Homophobics And The Bible
Homophobics And The Bible
Many people use the bible as their reason for being homophobic. These people claim that according to scripture, homosexuality is condemned. However, this is not completely true. Most selections used against homosexuality are indeed not speaking directly against homosexuality. Each scripture selection can be interpreted different ways by different individuals. Peter J. Gomes provides an effective argument against homophobia in his article from the New York Times in 1992, “Homophobic? Read Your Bible.”
Gomes begins his article with several examples of how this belief pertaining to homophobia and the bible has been used against homosexuals. Acts of violence are mentioned along with matters of public policy. By doing this, Gomes creates a pathos, or emotional appeal to the audience. He continues to tell about the author Bette Greene who interviewed four hundred prisoners incarcerated for gay bashing. She found that “Gay-bashers generally saw nothing wrong in what they did, and, more often than not, said their religious leaders and traditions sanctioned their behavior. (Gomes 412)”
People generally use nine selections from the bible to argue that homosexuality is condemned. Gomes presents each of these selections and analyzes them from his point of view. He explains that each of the selections is not explicitly banning homosexuality. Instead, the selections are being interpreted differently by different groups of people. People interpret scripture according to their own individual belief’s, prejudice, and histories; therefore, it is inevitable that each individual’s interpretation of the same selection will be different. To further convince the audience of the different ways in which scripture can be interpreted, Gomes uses the example that the same bible has been used to inspire different groups of people on many different crusades from racism to women’s rights. Another argument Gomes presents is that these selections were written a very long time ago and it is impossible to know exactly what was meant when the selections were written. Gomes explains these differences of interpretation as a key element of his argument so that perhaps homophobics will examine the scripture from a different point of view.
Also in his essay, Gomes argues that homophobics commit many of the same acts mentioned along with homosexuality in the bible. The same Holiness Code that is commonly used to attack homosexuals also bans such common American activities as getting tattoos, eating raw meat, sexual intercourse with a woman while she is on her menstrual cycle, and wearing clothing that has been created with two different kinds of yarn. This presents a good argument against the homophobics because they probably do some of the things that the Code bans. These people more than likely would not like it if they were assaulted because of having a tattoo or wearing a shirt made of two different yarns. Also mentioned in the bible along with homosexuality are the sin of greed and the burden of wealth. Many people set goals in life aiming to become financially successful. These same people may still be homophobics. This may be more of a problem than homosexuality.
Although Gomes creates a good argument against homophobics, some may argue that his essay creates an either-or fallacy, his way or the homophobic way. Basically saying, that the selection condemns homosexuality or does not. Four of the selections used to attack homosexuality just ban prostitution by either males or females. Just because someone is homosexual it does not necessarily mean that they engage in prostitution. This is effective to Gomes’s argument because it shows that homophobics are forming their reasons for attacking homosexuals on opinions and not on facts.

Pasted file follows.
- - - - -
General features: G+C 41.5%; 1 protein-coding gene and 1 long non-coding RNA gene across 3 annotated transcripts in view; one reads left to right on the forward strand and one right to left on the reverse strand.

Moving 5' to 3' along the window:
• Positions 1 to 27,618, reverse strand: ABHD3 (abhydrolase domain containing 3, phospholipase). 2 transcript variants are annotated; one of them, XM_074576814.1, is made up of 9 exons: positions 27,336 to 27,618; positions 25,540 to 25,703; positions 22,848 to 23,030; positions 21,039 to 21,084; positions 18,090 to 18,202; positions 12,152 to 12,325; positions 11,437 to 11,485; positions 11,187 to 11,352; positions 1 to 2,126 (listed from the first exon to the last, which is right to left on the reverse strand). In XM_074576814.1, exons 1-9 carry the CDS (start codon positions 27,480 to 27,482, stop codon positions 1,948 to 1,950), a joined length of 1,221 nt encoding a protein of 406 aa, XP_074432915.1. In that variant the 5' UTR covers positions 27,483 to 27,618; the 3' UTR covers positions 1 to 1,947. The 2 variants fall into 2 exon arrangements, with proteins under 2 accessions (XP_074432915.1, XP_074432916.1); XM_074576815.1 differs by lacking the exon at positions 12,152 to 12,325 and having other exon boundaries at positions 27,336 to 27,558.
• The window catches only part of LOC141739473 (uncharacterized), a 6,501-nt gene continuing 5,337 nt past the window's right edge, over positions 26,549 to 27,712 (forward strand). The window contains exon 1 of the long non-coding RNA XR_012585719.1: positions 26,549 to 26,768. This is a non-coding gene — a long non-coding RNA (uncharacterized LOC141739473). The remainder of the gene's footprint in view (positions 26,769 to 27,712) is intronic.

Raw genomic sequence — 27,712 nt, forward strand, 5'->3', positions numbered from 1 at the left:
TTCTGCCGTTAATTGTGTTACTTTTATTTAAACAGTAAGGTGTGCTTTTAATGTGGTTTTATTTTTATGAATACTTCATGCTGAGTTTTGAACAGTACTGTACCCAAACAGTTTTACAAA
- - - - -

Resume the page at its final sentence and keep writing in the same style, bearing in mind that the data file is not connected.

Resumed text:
Gomes is writing his article for the New York Times, so he appeals to an audience of educated adults. His use of language that is sophisticated yet still understandable, and informative explanations allows most any adult reader to understand. Also, Gomes writes about issues that are controversial and people take interest in them, such as homosexuality and religion.
Gomes creates a reliable ethos in his essay. He has been serving since 1970 at the Church at Harvard. Because he has been a minister for so long, he is knowledgeable about the bible. Also Gomes is a professor of Christian morals at Harvard. To be able to teach a class on Christian morals proves to the reader that he is credible.
Gomes’s final argument appeals directly to the emotions of the audience. The concluding reason states, “And the same bible that on the basis of an archaic social code of ancient Israel and a tortured reading of Paul is used to condemn all homosexuals and homosexual behavior includes metaphors of redemptions, renewal, inclusions, and love, principles that invite homosexuals to accept their freedom and responsibility in Christ and demands that their fellow Christians accept them as well. (Gomes 414).” The same bible people are using against homosexuals is also telling them to accept homosexuals.
The article, “Homophobic? Read Your Bible,” truly creates an effective argument against homophobia. By appealing to the emotions of his audience at both the introduction and the conclusion of his essay, Gomes is able to create a successful argument. Also by using his own knowledge of scripture, he is able to convince the reader of alternate interpretations regarding homosexuality.
"Homophobic? Read Your Bible", New York Times 1992, Peter J. Gomes